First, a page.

A couple years ago I asked on this blog what the strategy was, exactly, for the war on terror in Afghanistan. I'm still asking. One question I've asked for years is "How, exactly, is this not just like Vietnam?"
Joshua Foust has been pretty critical of the recent Afghanistan strategy, he's been trying to make sense of strategies for years.
Nick Kristof reveals some Afghanistan experts' analysis in his column today. "Nonsense" is one adjective used to describe U.S. policy.
George Will has come out in favor of withdrawal and has drawn criticism from the right-wing.
The arguments for staying in Afghanistan from people like Thomas Friedman look, to me, like this:
"There are some good things that have been done. Peace in cities, schools for girls, much more freedom...so we can't leave yet or these 'triumphs' will become tragic stories rather than fragile glimmers of hope."
I think President Obama needs to be honest with the American people:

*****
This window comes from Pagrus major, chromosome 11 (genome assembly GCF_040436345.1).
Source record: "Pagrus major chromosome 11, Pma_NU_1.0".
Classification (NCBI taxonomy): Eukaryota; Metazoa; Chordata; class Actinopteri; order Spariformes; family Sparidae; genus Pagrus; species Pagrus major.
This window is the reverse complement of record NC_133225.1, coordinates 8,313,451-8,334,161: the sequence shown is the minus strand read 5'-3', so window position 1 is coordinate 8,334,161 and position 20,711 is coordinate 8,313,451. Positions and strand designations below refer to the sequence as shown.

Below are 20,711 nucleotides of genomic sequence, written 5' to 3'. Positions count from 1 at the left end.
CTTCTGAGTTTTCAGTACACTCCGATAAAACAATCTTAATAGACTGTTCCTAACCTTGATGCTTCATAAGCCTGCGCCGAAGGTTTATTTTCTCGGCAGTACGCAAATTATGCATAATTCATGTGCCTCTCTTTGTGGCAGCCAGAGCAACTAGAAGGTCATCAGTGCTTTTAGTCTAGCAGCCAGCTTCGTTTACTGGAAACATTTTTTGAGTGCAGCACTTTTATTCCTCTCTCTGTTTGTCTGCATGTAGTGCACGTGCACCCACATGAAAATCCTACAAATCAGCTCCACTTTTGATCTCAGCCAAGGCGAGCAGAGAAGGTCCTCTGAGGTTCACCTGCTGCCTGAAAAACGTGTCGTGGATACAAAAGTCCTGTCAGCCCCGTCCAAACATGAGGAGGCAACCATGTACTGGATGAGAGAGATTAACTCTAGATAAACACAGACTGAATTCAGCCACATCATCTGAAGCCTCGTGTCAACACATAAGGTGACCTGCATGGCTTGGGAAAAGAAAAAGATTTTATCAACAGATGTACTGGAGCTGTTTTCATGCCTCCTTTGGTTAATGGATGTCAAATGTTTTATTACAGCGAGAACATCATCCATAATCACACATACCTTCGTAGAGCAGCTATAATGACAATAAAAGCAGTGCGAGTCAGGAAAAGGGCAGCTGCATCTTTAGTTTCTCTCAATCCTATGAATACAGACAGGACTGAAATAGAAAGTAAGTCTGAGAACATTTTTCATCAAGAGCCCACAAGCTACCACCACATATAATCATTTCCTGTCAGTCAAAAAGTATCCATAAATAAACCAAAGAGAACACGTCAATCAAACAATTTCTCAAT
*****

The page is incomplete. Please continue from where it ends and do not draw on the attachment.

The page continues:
1. We will never eliminate the Taliban.
2. We need billions of dollars in spending on infrastructure, education, and agricultural development (just to name a few) and a commitment of thousands of troops for decades if we want to get serious about an Afghanistan that looks like it belongs in the 20th century (much less the 21st).
We need to do some serious marginal analysis. Does the marginal benefit outweigh the marginal cost of an additional soldier, an additional aid dollar, an additional day in Afghanistan? Because the sunk costs don't matter.
FWIW-- I'm for pulling out. Doing nothing is sometimes better than not doing everything that needs to be done and the NATO alliance clearly has shown no willingness to do that.
For any Christians interested, the underground Church in Afghanistan and Pakistan was very active (maybe even flourishing?) there before 9/11 and our large commitment. I'd talked to people who had seen it. Very very quietly, with no Western hands on it. So, if you're sad about the Western missionaries who will have to pack up and leave if we pull out, please remember that God works in His own ways, not ours.